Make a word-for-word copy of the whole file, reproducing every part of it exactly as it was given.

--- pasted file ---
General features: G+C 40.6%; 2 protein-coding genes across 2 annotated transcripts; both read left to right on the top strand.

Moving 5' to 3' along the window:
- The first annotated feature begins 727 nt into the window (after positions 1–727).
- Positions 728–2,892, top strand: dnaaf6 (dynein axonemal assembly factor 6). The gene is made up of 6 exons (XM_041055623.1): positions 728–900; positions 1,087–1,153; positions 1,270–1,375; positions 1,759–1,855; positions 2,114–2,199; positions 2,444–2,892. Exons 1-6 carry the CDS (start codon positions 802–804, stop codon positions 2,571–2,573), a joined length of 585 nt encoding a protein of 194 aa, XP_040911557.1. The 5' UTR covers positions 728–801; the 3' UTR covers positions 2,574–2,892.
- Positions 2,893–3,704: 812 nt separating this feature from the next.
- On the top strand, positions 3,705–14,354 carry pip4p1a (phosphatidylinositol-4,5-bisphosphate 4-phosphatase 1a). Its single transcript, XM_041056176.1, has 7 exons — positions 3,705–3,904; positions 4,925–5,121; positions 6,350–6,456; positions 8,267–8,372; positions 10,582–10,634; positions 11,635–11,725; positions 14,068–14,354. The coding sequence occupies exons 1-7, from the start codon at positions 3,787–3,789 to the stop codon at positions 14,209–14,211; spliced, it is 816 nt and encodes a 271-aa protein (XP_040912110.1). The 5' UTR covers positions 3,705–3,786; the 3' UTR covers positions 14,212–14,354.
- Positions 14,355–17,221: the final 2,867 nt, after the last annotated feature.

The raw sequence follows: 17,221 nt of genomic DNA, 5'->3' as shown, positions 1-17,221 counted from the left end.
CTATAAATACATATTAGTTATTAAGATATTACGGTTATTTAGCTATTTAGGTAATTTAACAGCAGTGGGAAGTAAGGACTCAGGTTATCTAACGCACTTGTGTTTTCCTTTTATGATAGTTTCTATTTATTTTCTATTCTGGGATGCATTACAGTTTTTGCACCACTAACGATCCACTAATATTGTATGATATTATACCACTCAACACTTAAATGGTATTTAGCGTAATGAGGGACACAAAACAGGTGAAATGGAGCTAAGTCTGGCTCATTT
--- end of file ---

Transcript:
General features: G+C 40.6%; 2 protein-coding genes across 2 annotated transcripts; both read left to right on the top strand.

Moving 5' to 3' along the window:
- The first annotated feature begins 727 nt into the window (after positions 1–727).
- Positions 728–2,892, top strand: dnaaf6 (dynein axonemal assembly factor 6). The gene is made up of 6 exons (XM_041055623.1): positions 728–900; positions 1,087–1,153; positions 1,270–1,375; positions 1,759–1,855; positions 2,114–2,199; positions 2,444–2,892. Exons 1-6 carry the CDS (start codon positions 802–804, stop codon positions 2,571–2,573), a joined length of 585 nt encoding a protein of 194 aa, XP_040911557.1. The 5' UTR covers positions 728–801; the 3' UTR covers positions 2,574–2,892.
- Positions 2,893–3,704: 812 nt separating this feature from the next.
- On the top strand, positions 3,705–14,354 carry pip4p1a (phosphatidylinositol-4,5-bisphosphate 4-phosphatase 1a). Its single transcript, XM_041056176.1, has 7 exons — positions 3,705–3,904; positions 4,925–5,121; positions 6,350–6,456; positions 8,267–8,372; positions 10,582–10,634; positions 11,635–11,725; positions 14,068–14,354. The coding sequence occupies exons 1-7, from the start codon at positions 3,787–3,789 to the stop codon at positions 14,209–14,211; spliced, it is 816 nt and encodes a 271-aa protein (XP_040912110.1). The 5' UTR covers positions 3,705–3,786; the 3' UTR covers positions 14,212–14,354.
- Positions 14,355–17,221: the final 2,867 nt, after the last annotated feature.

The raw sequence follows: 17,221 nt of genomic DNA, 5'->3' as shown, positions 1-17,221 counted from the left end.
CTATAAATACATATTAGTTATTAAGATATTACGGTTATTTAGCTATTTAGGTAATTTAACAGCAGTGGGAAGTAAGGACTCAGGTTATCTAACGCACTTGTGTTTTCCTTTTATGATAGTTTCTATTTATTTTCTATTCTGGGATGCATTACAGTTTTTGCACCACTAACGATCCACTAATATTGTATGATATTATACCACTCAACACTTAAATGGTATTTAGCGTAATGAGGGACACAAAACAGGTGAAATGGAGCTAAGTCTGGCTCATTT